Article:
Risk-taking on financial markets has increased
The prolonged period of low interest rates, investors’ increased search for yield and abundant market liquidity are causing a build-up of risks on international financial markets that may also spill over to the Finnish financial system.
The need to generate adequate returns on investment in an operating environment of low interest rates and easily available finance may induce investors to underestimate risks inherent in some investments. Underestimation of risks and strong demand for assets can lead to prices overheating, triggering, in a worst-case scenario, major asset price bubbles. Price bubbles, particularly in assets largely used as collateral, would be a matter of concern for financial stability. In addition, asset price bubbles are always linked with an inefficient allocation of economic resources.
The greatest risks from growth in financial intermediation outside the banking sector relate to the ability of (possibly new) providers of finance to assess and price the risks correctly, and to financial innovations. Higher prices of assets and their use as collateral increase the risk of strong procyclical growth in the provision of credit outside the banking sector, which is an opaque area subject to less stringent regulation and supervision than bank lending.
Economic developments and greater-than-foreseen fluctuations in lending pose domestic risks
The stability of the domestic financial system is exposed to both downside risks in the economy and risks associated with stronger-than-foreseen fluctuations in lending. In addition, the domestic banking system is structurally vulnerable: the consequences of banking crises could be particularly serious in the concentrated Finnish banking system.
Many financial crises have been preceded by excessive credit growth. A commonly applied indicator for measuring perilously rapid credit growth is the large trend deviation of the ratio of private sector credit to GDP: if credit grows faster than GDP for a long time, the risks from unsustainable debt accumulation and rising asset prices will increase.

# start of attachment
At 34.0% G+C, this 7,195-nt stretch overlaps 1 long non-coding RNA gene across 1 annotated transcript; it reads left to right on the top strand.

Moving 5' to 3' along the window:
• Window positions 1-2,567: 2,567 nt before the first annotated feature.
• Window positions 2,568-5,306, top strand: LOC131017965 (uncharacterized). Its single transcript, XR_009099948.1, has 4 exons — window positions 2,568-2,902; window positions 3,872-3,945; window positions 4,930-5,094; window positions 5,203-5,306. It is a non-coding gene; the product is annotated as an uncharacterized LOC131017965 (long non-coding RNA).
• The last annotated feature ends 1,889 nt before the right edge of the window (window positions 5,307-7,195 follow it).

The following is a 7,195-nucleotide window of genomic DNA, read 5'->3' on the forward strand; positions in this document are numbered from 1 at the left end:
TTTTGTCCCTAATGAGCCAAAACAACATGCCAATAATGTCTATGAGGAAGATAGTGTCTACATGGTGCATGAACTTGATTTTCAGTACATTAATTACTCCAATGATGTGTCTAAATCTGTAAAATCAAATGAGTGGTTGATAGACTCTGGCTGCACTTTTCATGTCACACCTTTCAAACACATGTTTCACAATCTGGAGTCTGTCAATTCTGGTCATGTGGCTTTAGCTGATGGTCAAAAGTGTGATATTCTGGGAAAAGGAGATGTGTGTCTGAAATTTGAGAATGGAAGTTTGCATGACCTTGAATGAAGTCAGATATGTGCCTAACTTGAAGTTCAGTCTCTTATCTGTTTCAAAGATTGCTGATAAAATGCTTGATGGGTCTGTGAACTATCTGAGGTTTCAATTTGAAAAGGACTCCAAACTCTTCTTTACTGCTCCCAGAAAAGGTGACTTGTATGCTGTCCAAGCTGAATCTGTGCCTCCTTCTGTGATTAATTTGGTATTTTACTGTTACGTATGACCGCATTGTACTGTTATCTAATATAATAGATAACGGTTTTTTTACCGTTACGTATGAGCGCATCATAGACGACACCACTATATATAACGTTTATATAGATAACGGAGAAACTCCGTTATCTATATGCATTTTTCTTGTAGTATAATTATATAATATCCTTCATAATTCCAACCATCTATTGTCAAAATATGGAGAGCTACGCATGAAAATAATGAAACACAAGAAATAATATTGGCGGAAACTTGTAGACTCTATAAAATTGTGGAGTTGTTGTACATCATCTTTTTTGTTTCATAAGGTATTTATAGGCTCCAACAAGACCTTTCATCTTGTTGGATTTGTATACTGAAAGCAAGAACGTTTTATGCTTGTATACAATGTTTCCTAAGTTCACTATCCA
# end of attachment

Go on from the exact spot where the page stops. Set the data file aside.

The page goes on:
Finland witnessed brisk credit growth in the first post-millennium decade, which caused the credit-to-GDP gap to widen considerably (Chart 1). The value of the indicator has diminished since 2010 amid a slower pace of credit growth. Estimates also point to moderate credit growth in the immediate years ahead.
Macroprudential policy,Macroprudential policy refers to the exercise of public power with a view to impacting the financial system and preventing and mitigating systemic risks, safeguarding the stability of the financial system. In Finland, the powers for making macroprudential decisions have been conferred on the Board of the Financial Supervisory Authority. The need to take policy actions is assessed in cooperation between the key authorities. designed to strengthen banks’ risk resilience and to contain the credit cycle, needs to be formulated so as to support effective financial intermediation in the economy. Given Finland’s strained economic situation, it is vital to ensure that macroprudential measures will not prevent sound bank lending, thus putting a drag on economic recovery. With no signs pointing to excessive credit growth, it is justified for the present to avoid imposing higher countercyclical requirements on banks through the activation of macroprudential instruments.
The risk assessment is, however, surrounded by uncertainties, whose impact and development are subject to close monitoring (see the article ‘Alarming signs of a banking crisis’). The main uncertainties relate to the prevailing exceptionally low level of interest rates and the ample liquidity on international financial markets. Low interest rates add to the attraction of debt: liquidity abundance makes it easier for banks and the largest non-financial corporations to raise funds on financial markets, among other factors.